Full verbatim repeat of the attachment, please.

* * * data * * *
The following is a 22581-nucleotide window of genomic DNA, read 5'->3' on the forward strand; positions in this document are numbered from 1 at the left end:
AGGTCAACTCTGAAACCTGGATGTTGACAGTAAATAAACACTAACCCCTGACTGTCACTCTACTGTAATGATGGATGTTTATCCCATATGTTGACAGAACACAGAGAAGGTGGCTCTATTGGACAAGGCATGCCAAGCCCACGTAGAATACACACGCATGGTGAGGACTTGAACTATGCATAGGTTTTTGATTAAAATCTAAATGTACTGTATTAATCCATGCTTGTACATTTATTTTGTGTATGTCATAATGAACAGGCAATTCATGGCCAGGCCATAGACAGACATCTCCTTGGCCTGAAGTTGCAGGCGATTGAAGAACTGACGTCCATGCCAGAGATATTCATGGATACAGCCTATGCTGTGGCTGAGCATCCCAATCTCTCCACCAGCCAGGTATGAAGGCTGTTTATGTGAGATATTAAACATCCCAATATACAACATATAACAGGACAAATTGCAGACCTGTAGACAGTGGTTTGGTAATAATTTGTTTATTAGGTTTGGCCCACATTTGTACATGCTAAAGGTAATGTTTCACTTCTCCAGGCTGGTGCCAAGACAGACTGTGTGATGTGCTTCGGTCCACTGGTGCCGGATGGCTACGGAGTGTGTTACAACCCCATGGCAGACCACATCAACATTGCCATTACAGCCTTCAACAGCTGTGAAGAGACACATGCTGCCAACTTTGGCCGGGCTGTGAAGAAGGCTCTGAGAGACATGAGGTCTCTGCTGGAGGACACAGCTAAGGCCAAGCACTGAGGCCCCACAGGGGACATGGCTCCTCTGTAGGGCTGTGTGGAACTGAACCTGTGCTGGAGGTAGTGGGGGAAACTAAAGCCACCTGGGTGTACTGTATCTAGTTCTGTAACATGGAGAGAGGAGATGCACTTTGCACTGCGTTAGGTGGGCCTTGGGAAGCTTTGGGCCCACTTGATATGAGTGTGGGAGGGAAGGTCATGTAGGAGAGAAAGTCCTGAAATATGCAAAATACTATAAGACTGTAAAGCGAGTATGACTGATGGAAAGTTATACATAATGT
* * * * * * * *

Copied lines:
The following is a 22581-nucleotide window of genomic DNA, read 5'->3' on the forward strand; positions in this document are numbered from 1 at the left end:
AGGTCAACTCTGAAACCTGGATGTTGACAGTAAATAAACACTAACCCCTGACTGTCACTCTACTGTAATGATGGATGTTTATCCCATATGTTGACAGAACACAGAGAAGGTGGCTCTATTGGACAAGGCATGCCAAGCCCACGTAGAATACACACGCATGGTGAGGACTTGAACTATGCATAGGTTTTTGATTAAAATCTAAATGTACTGTATTAATCCATGCTTGTACATTTATTTTGTGTATGTCATAATGAACAGGCAATTCATGGCCAGGCCATAGACAGACATCTCCTTGGCCTGAAGTTGCAGGCGATTGAAGAACTGACGTCCATGCCAGAGATATTCATGGATACAGCCTATGCTGTGGCTGAGCATCCCAATCTCTCCACCAGCCAGGTATGAAGGCTGTTTATGTGAGATATTAAACATCCCAATATACAACATATAACAGGACAAATTGCAGACCTGTAGACAGTGGTTTGGTAATAATTTGTTTATTAGGTTTGGCCCACATTTGTACATGCTAAAGGTAATGTTTCACTTCTCCAGGCTGGTGCCAAGACAGACTGTGTGATGTGCTTCGGTCCACTGGTGCCGGATGGCTACGGAGTGTGTTACAACCCCATGGCAGACCACATCAACATTGCCATTACAGCCTTCAACAGCTGTGAAGAGACACATGCTGCCAACTTTGGCCGGGCTGTGAAGAAGGCTCTGAGAGACATGAGGTCTCTGCTGGAGGACACAGCTAAGGCCAAGCACTGAGGCCCCACAGGGGACATGGCTCCTCTGTAGGGCTGTGTGGAACTGAACCTGTGCTGGAGGTAGTGGGGGAAACTAAAGCCACCTGGGTGTACTGTATCTAGTTCTGTAACATGGAGAGAGGAGATGCACTTTGCACTGCGTTAGGTGGGCCTTGGGAAGCTTTGGGCCCACTTGATATGAGTGTGGGAGGGAAGGTCATGTAGGAGAGAAAGTCCTGAAATATGCAAAATACTATAAGACTGTAAAGCGAGTATGACTGATGGAAAGTTATACATAATGT